Houston Schools Bravely Protect Students From Deliberately Fake Science Book
Ah, Texas, a place where the teaching of science is alwaysjust a state school board vote away from including the Book of Genesis, where the state's textbook selection process sets the agenda for textbooks across the nation, and where the state GOP platform actually calls for schools to stop teaching "critical thinking skills" (risk of "undermining parental authority," you know). So it shouldn't be surprising to learn that the Houston Independent School District is worried that science teachers might do irreparable harm to the schools' reputation by stooping to include (horrors!) funny comedy jokes in their classroom materials. In response to a teacher's request to purchase Fake Science 101: A Less-Than-Factual Guide to Our Amazing World, a parody textbook spun off from Phil Edwards' Fake Science website, HISD sent this mind-blowingly tone deaf memo:
I received one such request for an alternative textbook "Fake Science 101." I am aware how it would be used, but we are concerned it will reflect poorly on the district. A book like that may be intended humorously, but it is mocking the quality of education in our district.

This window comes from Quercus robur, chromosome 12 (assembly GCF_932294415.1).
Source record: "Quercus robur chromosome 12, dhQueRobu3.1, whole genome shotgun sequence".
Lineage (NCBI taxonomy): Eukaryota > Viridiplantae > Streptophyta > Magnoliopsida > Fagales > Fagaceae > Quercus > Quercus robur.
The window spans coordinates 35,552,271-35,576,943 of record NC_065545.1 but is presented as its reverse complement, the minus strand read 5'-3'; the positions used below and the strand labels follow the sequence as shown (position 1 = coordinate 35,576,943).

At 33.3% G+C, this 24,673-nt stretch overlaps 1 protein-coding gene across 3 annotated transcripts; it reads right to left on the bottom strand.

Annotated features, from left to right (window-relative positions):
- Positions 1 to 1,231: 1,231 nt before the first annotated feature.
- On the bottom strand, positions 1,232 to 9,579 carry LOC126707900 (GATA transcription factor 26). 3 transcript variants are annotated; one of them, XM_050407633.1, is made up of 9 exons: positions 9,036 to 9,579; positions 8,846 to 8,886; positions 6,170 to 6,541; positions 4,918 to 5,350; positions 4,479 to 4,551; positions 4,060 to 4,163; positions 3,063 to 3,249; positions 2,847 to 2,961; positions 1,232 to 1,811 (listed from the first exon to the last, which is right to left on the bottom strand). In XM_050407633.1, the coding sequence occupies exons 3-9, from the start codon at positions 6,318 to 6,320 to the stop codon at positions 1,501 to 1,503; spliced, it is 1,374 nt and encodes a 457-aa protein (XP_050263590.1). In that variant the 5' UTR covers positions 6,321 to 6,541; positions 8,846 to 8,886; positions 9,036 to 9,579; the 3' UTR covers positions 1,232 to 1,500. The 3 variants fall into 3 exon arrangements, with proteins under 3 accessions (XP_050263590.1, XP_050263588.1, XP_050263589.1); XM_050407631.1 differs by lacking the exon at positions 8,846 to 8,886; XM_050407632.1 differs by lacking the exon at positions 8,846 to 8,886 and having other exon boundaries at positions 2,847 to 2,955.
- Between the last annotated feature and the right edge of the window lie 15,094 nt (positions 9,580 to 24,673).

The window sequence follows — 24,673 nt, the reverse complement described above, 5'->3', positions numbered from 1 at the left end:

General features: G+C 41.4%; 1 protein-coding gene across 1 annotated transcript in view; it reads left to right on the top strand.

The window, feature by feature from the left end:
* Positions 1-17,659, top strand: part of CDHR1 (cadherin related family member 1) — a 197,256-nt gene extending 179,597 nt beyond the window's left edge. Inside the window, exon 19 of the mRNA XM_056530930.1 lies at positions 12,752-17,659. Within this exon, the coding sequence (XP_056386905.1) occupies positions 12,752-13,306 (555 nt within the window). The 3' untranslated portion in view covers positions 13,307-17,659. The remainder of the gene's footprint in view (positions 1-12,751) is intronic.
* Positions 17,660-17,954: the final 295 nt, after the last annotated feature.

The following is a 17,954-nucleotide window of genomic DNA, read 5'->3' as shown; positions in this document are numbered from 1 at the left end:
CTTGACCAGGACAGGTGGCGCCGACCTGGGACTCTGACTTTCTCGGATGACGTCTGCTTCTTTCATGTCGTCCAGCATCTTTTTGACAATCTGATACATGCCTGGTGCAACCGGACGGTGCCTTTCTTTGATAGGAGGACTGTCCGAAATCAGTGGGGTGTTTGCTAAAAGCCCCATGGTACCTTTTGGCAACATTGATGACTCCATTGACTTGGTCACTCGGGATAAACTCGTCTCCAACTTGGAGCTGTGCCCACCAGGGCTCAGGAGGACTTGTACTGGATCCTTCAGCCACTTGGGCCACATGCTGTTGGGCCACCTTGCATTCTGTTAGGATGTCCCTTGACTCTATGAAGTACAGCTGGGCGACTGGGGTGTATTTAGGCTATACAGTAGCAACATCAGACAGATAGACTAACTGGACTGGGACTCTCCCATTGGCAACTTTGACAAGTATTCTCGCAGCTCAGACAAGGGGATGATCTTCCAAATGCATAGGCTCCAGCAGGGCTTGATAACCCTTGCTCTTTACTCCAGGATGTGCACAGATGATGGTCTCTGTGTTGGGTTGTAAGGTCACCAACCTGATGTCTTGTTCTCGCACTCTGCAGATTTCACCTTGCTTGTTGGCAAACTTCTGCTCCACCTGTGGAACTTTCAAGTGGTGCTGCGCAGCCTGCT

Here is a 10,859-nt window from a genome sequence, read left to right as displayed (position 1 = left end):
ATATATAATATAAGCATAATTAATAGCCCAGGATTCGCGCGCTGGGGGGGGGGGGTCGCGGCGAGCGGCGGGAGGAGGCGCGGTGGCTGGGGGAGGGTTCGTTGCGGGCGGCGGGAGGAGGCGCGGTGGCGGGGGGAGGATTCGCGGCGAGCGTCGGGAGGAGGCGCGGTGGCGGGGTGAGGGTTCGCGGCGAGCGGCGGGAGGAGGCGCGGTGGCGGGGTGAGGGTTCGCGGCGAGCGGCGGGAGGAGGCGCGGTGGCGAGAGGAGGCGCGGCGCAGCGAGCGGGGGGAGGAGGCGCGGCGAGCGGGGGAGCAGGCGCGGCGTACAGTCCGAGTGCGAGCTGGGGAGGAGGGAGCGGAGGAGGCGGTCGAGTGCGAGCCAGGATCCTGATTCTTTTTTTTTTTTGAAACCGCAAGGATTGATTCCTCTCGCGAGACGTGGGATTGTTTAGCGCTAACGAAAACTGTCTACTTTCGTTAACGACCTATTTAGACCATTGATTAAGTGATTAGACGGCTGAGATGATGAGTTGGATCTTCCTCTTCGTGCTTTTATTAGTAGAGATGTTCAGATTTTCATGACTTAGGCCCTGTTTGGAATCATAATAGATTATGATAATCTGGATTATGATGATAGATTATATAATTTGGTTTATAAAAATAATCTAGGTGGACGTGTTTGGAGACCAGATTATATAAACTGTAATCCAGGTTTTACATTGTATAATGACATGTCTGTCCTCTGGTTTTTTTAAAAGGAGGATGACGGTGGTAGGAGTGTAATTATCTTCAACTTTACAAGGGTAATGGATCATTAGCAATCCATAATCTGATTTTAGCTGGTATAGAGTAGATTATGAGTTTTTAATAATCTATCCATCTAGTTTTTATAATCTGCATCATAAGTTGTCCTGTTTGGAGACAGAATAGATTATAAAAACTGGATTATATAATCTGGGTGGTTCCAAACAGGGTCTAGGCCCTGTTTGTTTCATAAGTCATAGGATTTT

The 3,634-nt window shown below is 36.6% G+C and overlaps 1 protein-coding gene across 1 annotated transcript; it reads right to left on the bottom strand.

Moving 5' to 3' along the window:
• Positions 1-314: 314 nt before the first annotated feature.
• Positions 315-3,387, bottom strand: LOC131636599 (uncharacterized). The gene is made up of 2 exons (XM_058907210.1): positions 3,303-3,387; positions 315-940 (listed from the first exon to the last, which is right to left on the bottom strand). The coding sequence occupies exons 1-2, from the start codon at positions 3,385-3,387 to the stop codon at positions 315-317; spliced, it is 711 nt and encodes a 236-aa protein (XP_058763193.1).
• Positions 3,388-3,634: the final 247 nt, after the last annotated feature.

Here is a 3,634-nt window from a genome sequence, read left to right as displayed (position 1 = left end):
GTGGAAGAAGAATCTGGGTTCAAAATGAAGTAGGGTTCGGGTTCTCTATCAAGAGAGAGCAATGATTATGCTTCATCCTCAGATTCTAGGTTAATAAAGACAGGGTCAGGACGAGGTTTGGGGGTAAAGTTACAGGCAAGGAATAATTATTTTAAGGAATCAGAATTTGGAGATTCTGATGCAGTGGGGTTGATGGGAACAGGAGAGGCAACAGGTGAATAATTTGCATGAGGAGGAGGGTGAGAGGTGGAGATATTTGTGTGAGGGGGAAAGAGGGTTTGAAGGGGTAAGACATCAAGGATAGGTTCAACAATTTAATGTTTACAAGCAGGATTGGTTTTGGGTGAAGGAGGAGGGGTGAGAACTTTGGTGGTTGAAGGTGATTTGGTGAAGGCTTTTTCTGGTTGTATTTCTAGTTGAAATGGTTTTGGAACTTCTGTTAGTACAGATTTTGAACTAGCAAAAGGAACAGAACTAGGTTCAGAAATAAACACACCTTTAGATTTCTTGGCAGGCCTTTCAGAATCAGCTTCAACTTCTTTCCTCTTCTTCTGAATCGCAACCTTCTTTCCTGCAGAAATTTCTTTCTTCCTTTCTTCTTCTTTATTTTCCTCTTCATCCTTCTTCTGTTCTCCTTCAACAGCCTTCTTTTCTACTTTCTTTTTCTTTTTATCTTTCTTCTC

We cannot have our district ridiculed as a non-scientific one (see many Westinghouse/Intel awardees). This book is not permissable for you to distribute or your students to have. Our textbooks are not "fake" and no textbook should give that impression. It would negatively impact students.
We will not have the serious business of education tainted by such japes and tomfoolery! Learning cannot involve "amusement," for heaven's sake! It's bad enough they let that godless heathen Thomas Jefferson back into the history standards.
Fake Science 101 co-author Phil Edwards had a typically elitist reaction to the foofaraw:
Lessons from the blog have been used by teachers to introduce scientific concepts in the past and many classrooms have enjoyed using Fake Science to start conversations. I also think satire encourages the skeptical thinking that makes science work. That thinking shouldn't be prohibited.
Happily, Edwards has also incorporated the ban into the book's marketing plan, featuring it prominently on the Fake Science site. He has also offered to help the anonymous teacher whose book request was turned down: "tell him I'm happy to speak in front of the class until I'm tazed or something."
UPDATE: Also, too, here is a nice piece that Phil Edwards wrote for Slate, about being a fake scientist and meeting real scientists.
Doktor Zoom's real name is Marty Kelley, and he lives in the wilds of Boise, Idaho. He is not a medical doctor, but does have a real PhD in Rhetoric. You should definitely donate some money to this little mommyblog where he has finally found acceptance and cat pictures. He is on maternity leave until 2033. Here is his Twitter, also. His quest to avoid prolixity is not going so great.